In the end, an artist’s/company’s trailer should merely be but an extension of their work so we believe they should have as much control over it as they want. 

KC: What advice would you give to a new company that can’t afford to pay much for a trailer of their show? Do they still need one? 

Shooting a music video for the group Dour/Le Pottier Quarter featuring Stephanie Theobald in Brittany, France in 2018. Photo credit: Wendie Autrique

RH: We believe that a trailer can be beneficial for any circus artist/company, at any stage of their career and/or the creation, however, we also believe that an artist/company should never compromise on the quality of their trailer just because they cannot afford one. With that said, our first piece of advice for all artists/companies would be to search and apply for any grants they qualify for; keeping a special eye out for those specifically designed to support the making of [professional] promotional videos.  

We would also suggest either trying to come up with a creative way to pay for a good quality video (perhaps a payment plan like we mentioned)or to simply wait until the financial means are there to pay for it (perhaps after the act/show is up and running for a while).

Another creative idea we have, that we have not actually tried yet, is the idea that perhaps artists/companies can start thinking about combining forces in order to reduce the costs of their [good quality] trailer. For instance, say two or three separate artists/companies need a video, so they hire us to come and film all of them over the same period of time. This means that the costs for things like filming, transportation, and accommodation can now be split among all of the artists/companies which ultimately reduces the total cost each of them has to pay. And sure, this option will take some meticulous planning, but it is a solid solution nonetheless and can prove to be very useful for artists/companies on a tight budget.  

We can’t yet say for sure whether a trailer is compulsory for circus artists/companies, but what we can say, is that one of poor quality can absolutely affect the life of an act/show in a more negative way. So, we always like to suggest that artists/companies choose quality first even if it means having to wait for it. 

Filming for a trailer and a condensed show capture for the circus and street theatre company Sitting Duck in Dortmund, Germany in 2019.

KC: How long should a circus trailer be and how much of the act/show should be revealed in it?

SH: We believe that the length of a circus trailer really depends on the purpose of it and the overall needs of the artist/company. We have made teasers and trailers that range anywhere from 30 seconds to over three minutes in length and serve a variety of needs and purposes. 

KC: Which begs to ask the question of how much to actually reveal in the trailer?

SH: This too depends on the purpose of it and the needs of the artist/company. Is it a trailer for an established artist/company that wants to build anticipation around their next creation– in which case we likely reveal less? Or is it a trailer for a brand new artist/company that introduces their creation to programmers in which case we perhaps reveal more? Either way, revealing too much or not enough is another fine line we must play with in order to meet the trailer’s demands. With that said, we don’t use just one specific recipe when making a circus trailer but rather we use an array of ingredients we can mix and match in order to meet the needs and tastes of every artist/company.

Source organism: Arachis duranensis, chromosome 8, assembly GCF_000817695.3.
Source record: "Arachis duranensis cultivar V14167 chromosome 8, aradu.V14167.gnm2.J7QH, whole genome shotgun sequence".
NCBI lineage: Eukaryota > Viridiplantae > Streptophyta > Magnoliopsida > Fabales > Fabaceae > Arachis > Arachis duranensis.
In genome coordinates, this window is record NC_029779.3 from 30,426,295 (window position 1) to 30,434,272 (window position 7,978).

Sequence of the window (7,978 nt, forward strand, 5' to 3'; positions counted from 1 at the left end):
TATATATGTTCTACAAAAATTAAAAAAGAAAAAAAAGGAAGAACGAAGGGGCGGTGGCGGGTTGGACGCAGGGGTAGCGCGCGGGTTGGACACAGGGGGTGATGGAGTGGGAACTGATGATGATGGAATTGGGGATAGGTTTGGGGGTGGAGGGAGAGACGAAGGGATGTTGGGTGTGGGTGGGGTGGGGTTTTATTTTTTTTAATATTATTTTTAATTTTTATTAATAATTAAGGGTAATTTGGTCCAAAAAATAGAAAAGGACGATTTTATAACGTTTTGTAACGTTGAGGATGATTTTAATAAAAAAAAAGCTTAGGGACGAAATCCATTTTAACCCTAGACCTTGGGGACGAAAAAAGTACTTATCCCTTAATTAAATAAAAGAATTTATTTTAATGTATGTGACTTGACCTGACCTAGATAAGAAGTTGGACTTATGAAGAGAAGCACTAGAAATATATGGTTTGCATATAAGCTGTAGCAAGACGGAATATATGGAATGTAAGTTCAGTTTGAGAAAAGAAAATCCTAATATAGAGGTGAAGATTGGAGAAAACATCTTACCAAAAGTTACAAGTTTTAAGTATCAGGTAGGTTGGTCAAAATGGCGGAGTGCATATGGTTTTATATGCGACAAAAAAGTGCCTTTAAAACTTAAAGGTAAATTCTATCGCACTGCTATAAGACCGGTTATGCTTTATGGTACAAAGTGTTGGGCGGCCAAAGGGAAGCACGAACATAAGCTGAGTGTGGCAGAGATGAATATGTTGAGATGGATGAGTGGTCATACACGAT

KC: Why did you start doing circus videos?

RH: At some point during our career withCirque du Soleil, due to our fascination with both circus and cinema, we started to take notice of how circus was being captured on the screen and eventually discovered that it could actually be filmed and edited in a much better way. And this was not because the filmmakers were substandard themselves (because they were not), but rather due to a lack of knowledge and understanding of the circus art itself, and this is what frustrated us the most.

We began noticing that not only were poor filming and editing choices being made but there was a huge lack of touch, anticipation, and feeling in the videos. For example, filming just the hand of a hand-balancing artist who is actually holding a one arm flag or editing a teeterboard act where we see one artist jumping on the left side of the board and in the next shot we see the same artist but on the right side of the board. 

Artists put a lot of blood, sweat, and tears into a creation and they deserve to have the video evidence of its existence be of sound quality and integrity so we decided to take on the challenge ourselves. Since creating Double Take – Cinematic Circus in 2016, our goal has been to create unique and high-quality video material for circus artists/companies that not only captures the physical aspects of their work but also the subtle nuances that are the essence of it. We don’t claim to have all the answers yet, but we are definitely on a journey to find them.

Related content: How to Make the Perfect Demo Reel I., How to Make the Perfect Demo Reel II.


 Resources

(1) Buffer

(2) WERSM
A note from Double Take Cinema**  We answer these questions with great pleasure based on personal experiences and methods we have developed over the years as both circus artists and filmmakers. However, we do not claim to have all the answers when it comes to creating circus trailers. Furthermore, every artist/filmmaker has their own way of thinking, working, and creating so keep in mind that this is just one way of doing it; the Double Take - Cinematic Circus way
All photos courtesy of Double Take Cinema.Feature photo Shooting a music video for the group Dour/Le Pottier Quartet featuring Stefanie Theobald in Brittany, France in 2018.  Photo credit: Wendie Autrique

Kim Campbell
Kim Campbell is the editor of CircusTalk News. She has written about circus for Spectacle magazine, Circus Now, Circus Promoters and was a resident for Circus Stories, Le Cirque Vu Par with En Piste in 2015 at the Montreal Completement Cirque Festival. She is the former editor of American Circus Educators magazine, as well as a staff writer for the web publication Third Coast Review, where she writes about circus, theatre, arts and culture. Kim is a member of the American Theater Critics Association.

Kim Campbell

Kim Campbell is the editor of CircusTalk News. She has written about circus for Spectacle magazine, Circus Now, Circus Promoters and was a resident for Circus Stories, Le Cirque Vu Par with En Piste in 2015 at the Montreal Completement Cirque Festival. She is the former editor of American Circus Educators magazine, as well as a staff writer for the web publication Third Coast Review, where she writes about circus, theatre, arts and culture. Kim is a member of the American Theater Critics Association.